Lesson #3 – it takes time to turn a whole parish to Christ.
Boston’s first “placement” was in a tiny village near Coldstream in the Scottish Borders, Simprin was home to only 70 adults. The place was a spiritual desert and it took seven years to turn the place to Christ.
It was reasonable that one of his earliest measures should be the visitation of every household in his parish, not only that he might endeavour to win the confidence of his people in his good intentions, and that they might be convinced of his earnestness of purpose, but that he might ascertain for himself the amount of their Christian knowledge and their general moral and religious condition. The diagnosis was disappointing and saddening. The whole truth had not been told him. Their ignorance was such that they needed to be instructed in the simplest elements of divine truth, and their indifference to everything spiritual and heavenly was proportion to their ignorance. Their thoughts were bounded by the ploughing of their fields, the sowing of their seeds, and the gathering of their crops, in the circle of the seasons. Two facts revealed much. In all that parish, with its seventy ‘examinable’ persons, he could find only one house in which there was the observance of family worship. …We are now to see what it became under his ministry, and by what means, in the following seven years.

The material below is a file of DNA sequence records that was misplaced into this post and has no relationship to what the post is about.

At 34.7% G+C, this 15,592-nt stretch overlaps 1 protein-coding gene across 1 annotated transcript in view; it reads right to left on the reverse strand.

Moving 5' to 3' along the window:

The small parish, by modern standards, where I am minister, has around 3000 souls and the distraction of TV instead of growing things. How will it be turned to Christ in seven years? I’m two years in and am just scratching the surface. A buzz word I’ve picked up from the entrepreneurs on “The Dragon’s Den” is for anything we do to be “scalable”. It must be easily replicable. This is the theory behind our small groups. Time will tell if the gospel can have the same effect here as in Simprin. It might take a little more than seven years to see all houses in the parish having daily devotions.